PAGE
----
The first poem may be translated:
"Your strength is profound but alas how can it be you have no scent?
Even so you share pure fragrance with the spring breeze
It is as though your exceptional nature pities the common crowd
Your other-worldly nature has the enduring constancy of cherry blossom."
The second poem may be translated:
"During the Qing Ming Festival the welcome rain is glossy on the massed blossom
It is as if one were in the White Jade Palace of the Immortals
I divine that the wind is singing to itself among the irises
Perhaps boasting of the land south of the river."
The first poem probably alludes to the upright character of the recipient of the vase. The second poem ends with the reference to a poem by Yuan Jue (1266-1327), written at the time of the Qing Ming Festival, which contains the line, "South of the river it is forbidden to drink but to the North I drink. When I regain sobriety and see you, it is always with affection."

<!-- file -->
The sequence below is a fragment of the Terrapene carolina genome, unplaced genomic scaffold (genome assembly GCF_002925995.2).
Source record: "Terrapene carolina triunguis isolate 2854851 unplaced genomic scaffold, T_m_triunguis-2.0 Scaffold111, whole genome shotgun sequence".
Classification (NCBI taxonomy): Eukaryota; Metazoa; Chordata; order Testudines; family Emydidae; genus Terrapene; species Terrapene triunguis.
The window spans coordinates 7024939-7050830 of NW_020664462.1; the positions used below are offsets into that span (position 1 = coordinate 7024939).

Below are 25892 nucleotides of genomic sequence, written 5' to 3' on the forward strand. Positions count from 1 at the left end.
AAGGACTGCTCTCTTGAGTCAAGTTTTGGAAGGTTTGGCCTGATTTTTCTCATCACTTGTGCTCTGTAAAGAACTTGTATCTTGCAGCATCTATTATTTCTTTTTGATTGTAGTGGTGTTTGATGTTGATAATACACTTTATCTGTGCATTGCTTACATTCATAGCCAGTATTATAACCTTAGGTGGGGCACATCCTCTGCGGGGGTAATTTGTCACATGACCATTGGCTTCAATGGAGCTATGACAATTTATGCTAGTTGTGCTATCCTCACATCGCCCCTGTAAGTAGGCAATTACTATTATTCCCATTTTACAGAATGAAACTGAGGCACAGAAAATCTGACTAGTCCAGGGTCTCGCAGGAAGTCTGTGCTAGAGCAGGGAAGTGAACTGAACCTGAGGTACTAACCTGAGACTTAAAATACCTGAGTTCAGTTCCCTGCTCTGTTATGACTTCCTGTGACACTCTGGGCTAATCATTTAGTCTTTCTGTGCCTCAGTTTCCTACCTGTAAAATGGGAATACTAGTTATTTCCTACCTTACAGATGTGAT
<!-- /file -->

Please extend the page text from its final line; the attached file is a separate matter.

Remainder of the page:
The enamelled decoration on this vase is extremely rare and unusually naturalistic in execution. Its closest comparison is with a flattened ovoid hu-shaped vase with similar poetic inscribed panels on a cloisonne enamel floral ground, from the Alfred Morrison Collection and Fonthill Heirlooms, sold in our London Rooms, 9 November 2004, lot 52. Cf. also a smaller moonflask-shaped wall-vase with a similar poetic panel, illustrated in Enamel Ware in the Ming and Ch'ing Dynasties, National Palace Museum, Taipei, 1999, no. 46.